|Publication number||US5453672 A|
|Application number||US 08/216,152|
|Publication date||Sep 26, 1995|
|Filing date||Mar 21, 1994|
|Priority date||Dec 31, 1991|
|Publication number||08216152, 216152, US 5453672 A, US 5453672A, US-A-5453672, US5453672 A, US5453672A|
|Original Assignee||Avitan; Isaac|
|Export Citation||BiBTeX, EndNote, RefMan|
|Patent Citations (9), Non-Patent Citations (2), Referenced by (38), Classifications (8), Legal Events (5)|
|External Links: USPTO, USPTO Assignment, Espacenet|
This application is a continuation-in-part of application Ser. No. 07/815,395, filed Dec. 31, 1991, for the invention entitled Speed Regulation of dc Motors Using Current Sensing Means.
1. Field of the Invention
This invention relates generally to control systems for dc traction motors and more particularly to systems for separately driving the armature and field circuits of a dc traction motor while optimizing energy efficiency.
2. Related History
DC electric motors have functioned as a motive source in various vehicles ranging from trains, to boats, automobiles, delivery vans, golf carts, trucks and fork lift vehicles. In many applications including automobiles, material handling trucks and fork lifts, the on-board stored energy supply comprised batteries which accounted for a significant proportion of the total vehicle weight. Depending upon the vehicle application, motor torque loads significantly varied and were affected by vehicle load variations, the incline of the travel path, (such as a loading ramp) and vehicle acceleration. It was common for vehicle pay-load variations to represent a change in the order of 33% of the total motor torque requirements.
In vehicles wherein the motive energy was furnished by an on-board battery system, the main motive element, commonly known as a traction system, included a series-wound dc motor coupled to one or more drive wheels through a reduction gear. Control of the direction of rotation of the motor was effected by controlling the polarity across the motor field-armature. Series-wound dc motors were limited to operation along their characteristic commutation curve and, as a result, variations in torque load resulted in variations of motor speed, hence vehicle speed.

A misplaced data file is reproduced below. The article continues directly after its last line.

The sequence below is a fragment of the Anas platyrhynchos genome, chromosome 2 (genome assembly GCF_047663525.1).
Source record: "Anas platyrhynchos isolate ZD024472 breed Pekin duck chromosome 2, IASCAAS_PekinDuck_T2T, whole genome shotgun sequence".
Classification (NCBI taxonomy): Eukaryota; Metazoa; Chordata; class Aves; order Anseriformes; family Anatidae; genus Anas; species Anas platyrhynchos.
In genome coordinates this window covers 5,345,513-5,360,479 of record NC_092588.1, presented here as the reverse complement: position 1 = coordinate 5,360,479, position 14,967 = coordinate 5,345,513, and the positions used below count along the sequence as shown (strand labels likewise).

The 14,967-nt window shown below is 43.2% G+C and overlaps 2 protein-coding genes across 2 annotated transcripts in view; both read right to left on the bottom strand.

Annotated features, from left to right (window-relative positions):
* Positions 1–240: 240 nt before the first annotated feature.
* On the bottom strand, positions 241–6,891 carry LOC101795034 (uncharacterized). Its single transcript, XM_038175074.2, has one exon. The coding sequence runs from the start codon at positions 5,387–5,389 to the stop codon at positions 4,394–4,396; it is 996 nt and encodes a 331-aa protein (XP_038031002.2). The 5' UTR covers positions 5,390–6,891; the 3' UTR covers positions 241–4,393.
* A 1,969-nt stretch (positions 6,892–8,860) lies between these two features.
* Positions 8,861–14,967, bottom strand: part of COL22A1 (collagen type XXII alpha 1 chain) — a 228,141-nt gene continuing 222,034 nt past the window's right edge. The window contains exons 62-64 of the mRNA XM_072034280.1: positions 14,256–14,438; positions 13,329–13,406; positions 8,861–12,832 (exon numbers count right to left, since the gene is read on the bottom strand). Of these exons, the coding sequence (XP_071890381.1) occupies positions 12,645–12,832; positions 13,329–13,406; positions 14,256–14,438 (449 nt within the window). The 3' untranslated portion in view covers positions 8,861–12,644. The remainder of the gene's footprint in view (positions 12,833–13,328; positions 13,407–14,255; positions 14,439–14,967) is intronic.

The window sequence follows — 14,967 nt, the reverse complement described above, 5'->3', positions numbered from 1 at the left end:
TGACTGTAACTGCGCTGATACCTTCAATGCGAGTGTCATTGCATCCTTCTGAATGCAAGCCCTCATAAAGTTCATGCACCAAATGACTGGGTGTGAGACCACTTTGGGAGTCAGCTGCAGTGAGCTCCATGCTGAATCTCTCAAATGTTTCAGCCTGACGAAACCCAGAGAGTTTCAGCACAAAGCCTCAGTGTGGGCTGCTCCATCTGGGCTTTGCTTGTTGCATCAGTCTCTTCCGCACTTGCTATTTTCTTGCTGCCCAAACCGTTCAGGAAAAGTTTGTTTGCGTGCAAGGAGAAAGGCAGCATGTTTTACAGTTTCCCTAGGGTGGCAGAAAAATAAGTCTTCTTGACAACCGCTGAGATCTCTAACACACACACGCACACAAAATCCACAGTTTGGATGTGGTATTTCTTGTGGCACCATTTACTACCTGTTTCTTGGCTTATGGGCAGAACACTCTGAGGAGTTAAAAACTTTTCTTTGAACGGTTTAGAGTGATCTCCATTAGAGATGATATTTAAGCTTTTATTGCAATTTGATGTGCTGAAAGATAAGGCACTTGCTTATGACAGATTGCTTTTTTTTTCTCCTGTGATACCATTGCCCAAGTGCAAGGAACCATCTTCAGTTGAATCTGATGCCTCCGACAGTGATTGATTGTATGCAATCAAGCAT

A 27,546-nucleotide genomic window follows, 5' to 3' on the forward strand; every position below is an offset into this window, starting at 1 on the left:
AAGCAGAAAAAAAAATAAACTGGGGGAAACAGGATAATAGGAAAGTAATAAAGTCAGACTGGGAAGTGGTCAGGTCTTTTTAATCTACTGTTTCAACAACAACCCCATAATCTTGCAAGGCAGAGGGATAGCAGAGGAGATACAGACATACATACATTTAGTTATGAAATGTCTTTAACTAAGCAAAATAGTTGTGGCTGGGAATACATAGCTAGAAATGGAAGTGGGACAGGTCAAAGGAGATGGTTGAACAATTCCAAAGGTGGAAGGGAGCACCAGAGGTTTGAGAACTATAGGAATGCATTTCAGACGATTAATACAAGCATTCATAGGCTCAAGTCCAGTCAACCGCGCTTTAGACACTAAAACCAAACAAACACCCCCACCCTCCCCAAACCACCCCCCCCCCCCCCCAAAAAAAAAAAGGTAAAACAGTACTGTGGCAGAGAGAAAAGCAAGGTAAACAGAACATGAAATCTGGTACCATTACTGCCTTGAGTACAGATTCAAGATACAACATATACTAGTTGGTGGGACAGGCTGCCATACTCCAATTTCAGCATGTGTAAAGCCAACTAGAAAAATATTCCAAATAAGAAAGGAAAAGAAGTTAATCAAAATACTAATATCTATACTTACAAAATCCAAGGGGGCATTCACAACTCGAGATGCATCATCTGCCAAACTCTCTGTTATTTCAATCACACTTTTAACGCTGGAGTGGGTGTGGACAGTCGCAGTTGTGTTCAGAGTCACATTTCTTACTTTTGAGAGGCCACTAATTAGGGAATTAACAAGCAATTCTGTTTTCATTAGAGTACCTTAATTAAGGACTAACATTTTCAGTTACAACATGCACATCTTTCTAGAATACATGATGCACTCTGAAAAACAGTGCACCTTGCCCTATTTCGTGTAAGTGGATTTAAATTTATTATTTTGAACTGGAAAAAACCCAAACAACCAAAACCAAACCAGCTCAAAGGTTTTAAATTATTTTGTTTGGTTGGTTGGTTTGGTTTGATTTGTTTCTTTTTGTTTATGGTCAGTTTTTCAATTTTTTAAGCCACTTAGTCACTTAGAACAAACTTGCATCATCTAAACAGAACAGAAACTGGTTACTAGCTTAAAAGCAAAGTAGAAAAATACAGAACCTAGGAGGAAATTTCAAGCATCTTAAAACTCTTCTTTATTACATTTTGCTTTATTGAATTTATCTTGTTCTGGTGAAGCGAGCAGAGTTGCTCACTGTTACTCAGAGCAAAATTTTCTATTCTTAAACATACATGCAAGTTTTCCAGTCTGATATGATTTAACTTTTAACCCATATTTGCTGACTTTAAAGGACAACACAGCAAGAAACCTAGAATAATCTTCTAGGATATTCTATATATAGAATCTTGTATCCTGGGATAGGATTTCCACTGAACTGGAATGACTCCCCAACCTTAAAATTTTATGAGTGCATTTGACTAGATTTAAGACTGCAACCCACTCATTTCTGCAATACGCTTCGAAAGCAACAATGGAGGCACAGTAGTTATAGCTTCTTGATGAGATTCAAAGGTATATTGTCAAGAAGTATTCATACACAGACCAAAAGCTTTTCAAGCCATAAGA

Separately excited motor control systems have been devised for independently and variably exciting the armature and field windings and thus remove the constraint of operation only along the motor's commutation curve limit. It has been found impractical, however, to implement systems with separately excited and variable armature and field control in conjunction with series-wound dc motors because the field current levels of such motors required large and relatively expensive control systems, specifically the field control portion of the control systems.
The substitution of shunt-wound dc motors for reducing the size and cost of the control systems as opposed to series-wound dc motors has been attempted. Under conventional control, wherein the field excitation of a shunt wound dc motor was constantly applied, the shunt-wound dc motor was incapable of providing a high starting torque and could not serve as a replacement for a series-wound dc motor. With the use of a motor control system wherein the armature and field of a shunt-wound dc motor were separately excited and variably controlled, shunt-wound dc motors were capable of operating with the high starting torque characteristics of a series-wound dc motor.